EA Hacker Ordered to Post $750,000 Bail in Cryptocurrency
A man who stands accused of illegally accessing the secure network of well-known gaming company Electronic Arts (EA) was arrested in San Francisco National Airport on Aug. 8 attempting to board a flight to Serbia. EA is responsible for games like FIFA, Battlefield, and Star Wars Battlefront and manages assets in excess of $8.5 billion.
Martin Marsich, 25, made an initial appearance in court on Aug. 9 over a criminal complaint charging him with crimes related to the illegal intrusion of the computer network, according to U.S. Attorney Alex G. Tse and FBI Special Agent in Charge John F. Bennett.
Marisch was last known to live in Italy and has both Serbian and Italian citizenship. An FBI affidavit read out in court stated that a Bay area video game company learned that they had been hacked and that the intruder had gained access to 25,000 accounts that allow customers to purchase items for use in video games. According to the Daily Post, that company was Electronic Arts.
Marsich allegedly used some of the information he obtained from the computer system to obtain in-game currency, which is used to buy and sell in-game items. He is accused of selling access to online games on black market websites, and the losses sustained from closing the compromised and stolen video game accounts are tallied at approximately $324,000, according to the gaming company.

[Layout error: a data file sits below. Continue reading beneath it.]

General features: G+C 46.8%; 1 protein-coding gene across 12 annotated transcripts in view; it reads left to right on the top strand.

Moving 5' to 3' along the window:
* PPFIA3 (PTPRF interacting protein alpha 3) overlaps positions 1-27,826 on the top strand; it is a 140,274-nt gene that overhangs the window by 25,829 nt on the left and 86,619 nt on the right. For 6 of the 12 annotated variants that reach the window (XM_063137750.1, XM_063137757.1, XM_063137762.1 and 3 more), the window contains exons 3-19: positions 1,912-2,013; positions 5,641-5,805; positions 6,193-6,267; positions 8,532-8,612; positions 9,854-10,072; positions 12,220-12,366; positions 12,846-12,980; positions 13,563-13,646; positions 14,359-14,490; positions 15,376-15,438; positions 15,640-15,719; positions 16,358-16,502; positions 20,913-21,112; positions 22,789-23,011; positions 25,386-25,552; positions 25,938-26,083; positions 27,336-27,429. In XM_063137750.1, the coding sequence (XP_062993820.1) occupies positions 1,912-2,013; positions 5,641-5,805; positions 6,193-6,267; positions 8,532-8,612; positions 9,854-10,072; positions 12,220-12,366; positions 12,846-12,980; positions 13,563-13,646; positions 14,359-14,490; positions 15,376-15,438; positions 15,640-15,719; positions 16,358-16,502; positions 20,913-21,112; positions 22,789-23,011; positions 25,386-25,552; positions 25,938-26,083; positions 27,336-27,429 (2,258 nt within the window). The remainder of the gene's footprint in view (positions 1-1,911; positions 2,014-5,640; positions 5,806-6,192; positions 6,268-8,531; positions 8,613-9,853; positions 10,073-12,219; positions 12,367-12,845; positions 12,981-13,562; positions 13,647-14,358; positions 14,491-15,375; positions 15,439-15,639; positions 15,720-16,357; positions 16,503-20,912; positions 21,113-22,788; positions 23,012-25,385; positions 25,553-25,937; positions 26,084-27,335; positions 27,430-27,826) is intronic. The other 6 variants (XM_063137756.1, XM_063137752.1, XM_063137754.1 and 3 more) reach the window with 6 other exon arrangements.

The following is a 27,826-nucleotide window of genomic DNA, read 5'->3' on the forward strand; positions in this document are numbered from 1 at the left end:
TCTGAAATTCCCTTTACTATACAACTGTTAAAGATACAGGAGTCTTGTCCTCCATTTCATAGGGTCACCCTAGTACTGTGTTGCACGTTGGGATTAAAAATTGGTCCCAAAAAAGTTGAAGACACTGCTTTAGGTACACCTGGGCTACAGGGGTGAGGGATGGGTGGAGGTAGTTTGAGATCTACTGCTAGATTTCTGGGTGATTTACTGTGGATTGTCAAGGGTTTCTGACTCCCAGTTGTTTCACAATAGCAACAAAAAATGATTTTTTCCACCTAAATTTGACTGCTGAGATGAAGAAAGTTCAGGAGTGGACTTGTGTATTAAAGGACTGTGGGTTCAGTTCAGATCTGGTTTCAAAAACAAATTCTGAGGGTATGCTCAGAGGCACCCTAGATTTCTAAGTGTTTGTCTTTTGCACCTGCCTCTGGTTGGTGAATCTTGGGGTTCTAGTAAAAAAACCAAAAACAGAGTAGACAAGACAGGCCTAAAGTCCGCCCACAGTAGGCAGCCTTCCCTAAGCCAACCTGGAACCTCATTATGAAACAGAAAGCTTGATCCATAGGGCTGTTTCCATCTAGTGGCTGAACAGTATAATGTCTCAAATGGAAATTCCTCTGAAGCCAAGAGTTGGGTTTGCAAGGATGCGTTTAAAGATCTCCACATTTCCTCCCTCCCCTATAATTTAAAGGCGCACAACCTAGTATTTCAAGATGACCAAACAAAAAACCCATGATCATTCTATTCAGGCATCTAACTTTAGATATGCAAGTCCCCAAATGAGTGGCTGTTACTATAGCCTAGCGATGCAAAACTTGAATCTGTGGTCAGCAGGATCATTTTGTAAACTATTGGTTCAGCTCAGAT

Magistrate Judge Corley ordered Marsich released to a half-way house on the condition that he post the equivalent of $750,000 in cryptocurrency for bail. The bail can be paid in BTC or altcoins as Marisch sees fit. While it may seem like an unusual decision, U.S. judges can set bail terms at their own discretion based on what assets the defendant has access to — property can also be used to post bail charges.
Marisch apparently has access to a large sum of cryptocurrency, enabling him to potentially foot the bill for what seems to have been a cyber-robbery gone wrong.
The incident is the highest profile case of bail being paid in crypto, but crypto has certainly been used to raise bail money in the past. As reported by Motherboard, the Bronx Freedom Fund is an initiative allowing people to dedicate CPU power to crowdfund bail money for people who can’t afford it by remotely mining and donating cryptocurrency to the cause and prevent people from being imprisoned while awaiting trial.
However, Marisch’s case may be the first incident of someone paying for bail in cryptocurrency directly without converting it first. Due to the volatile nature of cryptocurrencies, the sum required for bail in BTC or altcoins changes daily to accommodate for price fluctuation.
Notably, EA co-founder Jeff Burton joined the Dragonglass crypto mining venture earlier this year.
Images from Shutterstock
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